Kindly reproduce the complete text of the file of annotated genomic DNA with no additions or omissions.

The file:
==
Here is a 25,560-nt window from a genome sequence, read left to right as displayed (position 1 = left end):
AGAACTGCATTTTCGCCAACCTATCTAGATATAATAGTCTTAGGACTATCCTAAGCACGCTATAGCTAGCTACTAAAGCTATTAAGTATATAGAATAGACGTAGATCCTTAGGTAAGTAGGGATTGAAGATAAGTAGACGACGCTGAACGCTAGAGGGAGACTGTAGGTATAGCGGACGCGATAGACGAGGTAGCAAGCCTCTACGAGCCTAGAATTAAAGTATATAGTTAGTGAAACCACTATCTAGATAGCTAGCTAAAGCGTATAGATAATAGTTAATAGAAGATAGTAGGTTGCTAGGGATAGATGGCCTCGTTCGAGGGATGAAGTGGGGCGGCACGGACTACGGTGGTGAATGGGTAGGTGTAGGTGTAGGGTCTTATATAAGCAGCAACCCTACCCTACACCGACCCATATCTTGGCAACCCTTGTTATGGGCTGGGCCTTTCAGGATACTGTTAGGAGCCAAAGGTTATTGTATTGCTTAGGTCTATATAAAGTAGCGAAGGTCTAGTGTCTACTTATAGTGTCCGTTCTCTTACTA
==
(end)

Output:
Here is a 25,560-nt window from a genome sequence, read left to right as displayed (position 1 = left end):
AGAACTGCATTTTCGCCAACCTATCTAGATATAATAGTCTTAGGACTATCCTAAGCACGCTATAGCTAGCTACTAAAGCTATTAAGTATATAGAATAGACGTAGATCCTTAGGTAAGTAGGGATTGAAGATAAGTAGACGACGCTGAACGCTAGAGGGAGACTGTAGGTATAGCGGACGCGATAGACGAGGTAGCAAGCCTCTACGAGCCTAGAATTAAAGTATATAGTTAGTGAAACCACTATCTAGATAGCTAGCTAAAGCGTATAGATAATAGTTAATAGAAGATAGTAGGTTGCTAGGGATAGATGGCCTCGTTCGAGGGATGAAGTGGGGCGGCACGGACTACGGTGGTGAATGGGTAGGTGTAGGTGTAGGGTCTTATATAAGCAGCAACCCTACCCTACACCGACCCATATCTTGGCAACCCTTGTTATGGGCTGGGCCTTTCAGGATACTGTTAGGAGCCAAAGGTTATTGTATTGCTTAGGTCTATATAAAGTAGCGAAGGTCTAGTGTCTACTTATAGTGTCCGTTCTCTTACTA